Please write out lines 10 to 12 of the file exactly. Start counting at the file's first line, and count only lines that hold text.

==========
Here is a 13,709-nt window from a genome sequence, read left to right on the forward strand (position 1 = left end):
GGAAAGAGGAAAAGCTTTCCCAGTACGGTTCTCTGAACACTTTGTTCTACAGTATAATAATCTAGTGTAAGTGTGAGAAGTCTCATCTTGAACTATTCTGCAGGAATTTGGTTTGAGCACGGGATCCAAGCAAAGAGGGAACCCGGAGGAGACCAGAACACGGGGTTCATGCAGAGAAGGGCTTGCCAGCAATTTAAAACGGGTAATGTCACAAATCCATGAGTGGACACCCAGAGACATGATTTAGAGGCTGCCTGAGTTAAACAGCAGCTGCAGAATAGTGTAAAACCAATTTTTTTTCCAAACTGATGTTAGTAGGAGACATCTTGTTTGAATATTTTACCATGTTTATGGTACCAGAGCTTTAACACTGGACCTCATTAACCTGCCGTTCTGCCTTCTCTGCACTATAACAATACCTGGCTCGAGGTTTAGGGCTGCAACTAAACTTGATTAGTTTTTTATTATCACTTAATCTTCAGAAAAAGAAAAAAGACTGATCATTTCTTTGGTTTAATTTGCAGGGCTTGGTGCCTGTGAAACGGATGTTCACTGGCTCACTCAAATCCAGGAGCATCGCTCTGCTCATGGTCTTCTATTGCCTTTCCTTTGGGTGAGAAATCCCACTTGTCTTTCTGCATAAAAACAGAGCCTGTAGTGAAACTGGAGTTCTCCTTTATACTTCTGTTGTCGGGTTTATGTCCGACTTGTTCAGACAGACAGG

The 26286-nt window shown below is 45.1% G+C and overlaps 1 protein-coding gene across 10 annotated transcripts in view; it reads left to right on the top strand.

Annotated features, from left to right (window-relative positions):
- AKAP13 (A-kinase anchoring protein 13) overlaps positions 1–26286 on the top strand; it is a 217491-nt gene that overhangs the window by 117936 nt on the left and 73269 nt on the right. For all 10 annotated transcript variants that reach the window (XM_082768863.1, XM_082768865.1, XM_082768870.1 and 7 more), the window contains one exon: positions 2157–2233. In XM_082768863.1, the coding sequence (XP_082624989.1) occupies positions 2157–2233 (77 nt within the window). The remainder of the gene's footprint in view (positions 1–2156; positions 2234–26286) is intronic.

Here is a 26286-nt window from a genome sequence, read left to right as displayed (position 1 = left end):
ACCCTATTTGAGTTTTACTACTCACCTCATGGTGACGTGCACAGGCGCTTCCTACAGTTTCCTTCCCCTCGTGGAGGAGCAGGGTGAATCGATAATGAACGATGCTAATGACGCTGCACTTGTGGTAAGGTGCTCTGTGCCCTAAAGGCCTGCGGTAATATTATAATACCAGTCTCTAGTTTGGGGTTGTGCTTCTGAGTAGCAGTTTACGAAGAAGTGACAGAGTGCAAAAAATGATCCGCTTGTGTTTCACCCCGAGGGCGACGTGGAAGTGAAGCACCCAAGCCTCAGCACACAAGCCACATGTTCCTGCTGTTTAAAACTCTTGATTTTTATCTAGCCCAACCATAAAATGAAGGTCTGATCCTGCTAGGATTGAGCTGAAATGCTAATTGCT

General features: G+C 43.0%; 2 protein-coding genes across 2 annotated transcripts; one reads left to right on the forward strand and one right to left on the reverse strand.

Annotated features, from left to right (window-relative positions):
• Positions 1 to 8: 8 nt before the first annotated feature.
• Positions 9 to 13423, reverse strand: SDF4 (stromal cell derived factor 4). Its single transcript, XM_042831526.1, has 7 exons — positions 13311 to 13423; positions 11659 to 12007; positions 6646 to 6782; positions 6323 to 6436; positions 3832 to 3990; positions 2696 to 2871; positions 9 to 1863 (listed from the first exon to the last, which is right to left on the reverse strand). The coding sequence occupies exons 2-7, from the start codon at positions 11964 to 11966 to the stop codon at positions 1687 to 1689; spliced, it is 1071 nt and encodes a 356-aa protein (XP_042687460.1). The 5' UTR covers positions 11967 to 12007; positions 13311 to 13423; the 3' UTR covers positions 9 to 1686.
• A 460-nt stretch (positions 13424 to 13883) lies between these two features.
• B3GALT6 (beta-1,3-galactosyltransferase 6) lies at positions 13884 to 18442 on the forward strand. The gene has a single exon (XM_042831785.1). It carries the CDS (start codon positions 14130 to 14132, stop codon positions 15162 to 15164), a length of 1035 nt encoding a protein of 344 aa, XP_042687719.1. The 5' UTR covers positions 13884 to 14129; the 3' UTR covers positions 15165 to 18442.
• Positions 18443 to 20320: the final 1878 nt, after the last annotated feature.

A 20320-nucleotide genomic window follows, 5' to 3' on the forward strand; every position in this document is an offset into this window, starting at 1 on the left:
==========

• Positions 1 to 8: 8 nt before the first annotated feature.
• Positions 9 to 13423, reverse strand: SDF4 (stromal cell derived factor 4). Its single transcript, XM_042831526.1, has 7 exons — positions 13311 to 13423; positions 11659 to 12007; positions 6646 to 6782; positions 6323 to 6436; positions 3832 to 3990; positions 2696 to 2871; positions 9 to 1863 (listed from the first exon to the last, which is right to left on the reverse strand). The coding sequence occupies exons 2-7, from the start codon at positions 11964 to 11966 to the stop codon at positions 1687 to 1689; spliced, it is 1071 nt and encodes a 356-aa protein (XP_042687460.1). The 5' UTR covers positions 11967 to 12007; positions 13311 to 13423; the 3' UTR covers positions 9 to 1686.
• A 460-nt stretch (positions 13424 to 13883) lies between these two features.